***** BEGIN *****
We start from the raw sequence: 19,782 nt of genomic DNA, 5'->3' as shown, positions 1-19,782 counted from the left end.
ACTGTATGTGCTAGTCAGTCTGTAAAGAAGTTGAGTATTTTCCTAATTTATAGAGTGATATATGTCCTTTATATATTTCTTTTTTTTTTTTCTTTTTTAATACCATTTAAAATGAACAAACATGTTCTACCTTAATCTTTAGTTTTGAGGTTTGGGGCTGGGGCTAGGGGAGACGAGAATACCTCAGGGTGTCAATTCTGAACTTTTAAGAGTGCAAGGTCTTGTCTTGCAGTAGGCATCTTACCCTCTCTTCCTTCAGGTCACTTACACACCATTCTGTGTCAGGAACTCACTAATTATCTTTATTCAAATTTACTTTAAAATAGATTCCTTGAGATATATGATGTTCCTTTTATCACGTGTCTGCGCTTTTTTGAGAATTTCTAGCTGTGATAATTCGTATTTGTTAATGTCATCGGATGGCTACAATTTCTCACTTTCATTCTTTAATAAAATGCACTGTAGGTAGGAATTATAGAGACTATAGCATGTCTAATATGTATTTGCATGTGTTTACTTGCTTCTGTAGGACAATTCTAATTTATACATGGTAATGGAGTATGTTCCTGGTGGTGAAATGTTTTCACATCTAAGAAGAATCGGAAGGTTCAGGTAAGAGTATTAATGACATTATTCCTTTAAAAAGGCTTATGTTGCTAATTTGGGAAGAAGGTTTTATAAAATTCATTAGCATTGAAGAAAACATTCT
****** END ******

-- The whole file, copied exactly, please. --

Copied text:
We start from the raw sequence: 19,782 nt of genomic DNA, 5'->3' as shown, positions 1-19,782 counted from the left end.
ACTGTATGTGCTAGTCAGTCTGTAAAGAAGTTGAGTATTTTCCTAATTTATAGAGTGATATATGTCCTTTATATATTTCTTTTTTTTTTTTCTTTTTTAATACCATTTAAAATGAACAAACATGTTCTACCTTAATCTTTAGTTTTGAGGTTTGGGGCTGGGGCTAGGGGAGACGAGAATACCTCAGGGTGTCAATTCTGAACTTTTAAGAGTGCAAGGTCTTGTCTTGCAGTAGGCATCTTACCCTCTCTTCCTTCAGGTCACTTACACACCATTCTGTGTCAGGAACTCACTAATTATCTTTATTCAAATTTACTTTAAAATAGATTCCTTGAGATATATGATGTTCCTTTTATCACGTGTCTGCGCTTTTTTGAGAATTTCTAGCTGTGATAATTCGTATTTGTTAATGTCATCGGATGGCTACAATTTCTCACTTTCATTCTTTAATAAAATGCACTGTAGGTAGGAATTATAGAGACTATAGCATGTCTAATATGTATTTGCATGTGTTTACTTGCTTCTGTAGGACAATTCTAATTTATACATGGTAATGGAGTATGTTCCTGGTGGTGAAATGTTTTCACATCTAAGAAGAATCGGAAGGTTCAGGTAAGAGTATTAATGACATTATTCCTTTAAAAAGGCTTATGTTGCTAATTTGGGAAGAAGGTTTTATAAAATTCATTAGCATTGAAGAAAACATTCT